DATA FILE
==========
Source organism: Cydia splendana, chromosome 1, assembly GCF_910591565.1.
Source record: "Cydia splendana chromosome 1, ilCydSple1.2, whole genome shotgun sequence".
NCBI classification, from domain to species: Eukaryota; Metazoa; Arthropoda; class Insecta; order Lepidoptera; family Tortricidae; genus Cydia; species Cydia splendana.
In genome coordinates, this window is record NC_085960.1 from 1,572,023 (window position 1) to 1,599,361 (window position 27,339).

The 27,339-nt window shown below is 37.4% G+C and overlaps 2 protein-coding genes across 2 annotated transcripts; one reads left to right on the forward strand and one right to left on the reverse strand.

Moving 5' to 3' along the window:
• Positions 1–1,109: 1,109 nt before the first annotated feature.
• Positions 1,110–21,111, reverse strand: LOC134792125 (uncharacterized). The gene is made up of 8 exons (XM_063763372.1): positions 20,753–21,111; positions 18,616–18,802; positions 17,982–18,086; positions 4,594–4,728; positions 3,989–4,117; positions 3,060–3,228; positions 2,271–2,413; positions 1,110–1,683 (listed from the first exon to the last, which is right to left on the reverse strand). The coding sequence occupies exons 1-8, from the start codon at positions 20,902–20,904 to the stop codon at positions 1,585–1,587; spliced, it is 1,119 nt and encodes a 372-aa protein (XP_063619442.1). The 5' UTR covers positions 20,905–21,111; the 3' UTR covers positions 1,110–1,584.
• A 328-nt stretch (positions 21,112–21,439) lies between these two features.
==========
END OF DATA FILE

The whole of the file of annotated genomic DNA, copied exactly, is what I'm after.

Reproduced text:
Source organism: Cydia splendana, chromosome 1, assembly GCF_910591565.1.
Source record: "Cydia splendana chromosome 1, ilCydSple1.2, whole genome shotgun sequence".
NCBI classification, from domain to species: Eukaryota; Metazoa; Arthropoda; class Insecta; order Lepidoptera; family Tortricidae; genus Cydia; species Cydia splendana.
In genome coordinates, this window is record NC_085960.1 from 1,572,023 (window position 1) to 1,599,361 (window position 27,339).

The 27,339-nt window shown below is 37.4% G+C and overlaps 2 protein-coding genes across 2 annotated transcripts; one reads left to right on the forward strand and one right to left on the reverse strand.

Moving 5' to 3' along the window:
• Positions 1–1,109: 1,109 nt before the first annotated feature.
• Positions 1,110–21,111, reverse strand: LOC134792125 (uncharacterized). The gene is made up of 8 exons (XM_063763372.1): positions 20,753–21,111; positions 18,616–18,802; positions 17,982–18,086; positions 4,594–4,728; positions 3,989–4,117; positions 3,060–3,228; positions 2,271–2,413; positions 1,110–1,683 (listed from the first exon to the last, which is right to left on the reverse strand). The coding sequence occupies exons 1-8, from the start codon at positions 20,902–20,904 to the stop codon at positions 1,585–1,587; spliced, it is 1,119 nt and encodes a 372-aa protein (XP_063619442.1). The 5' UTR covers positions 20,905–21,111; the 3' UTR covers positions 1,110–1,584.
• A 328-nt stretch (positions 21,112–21,439) lies between these two features.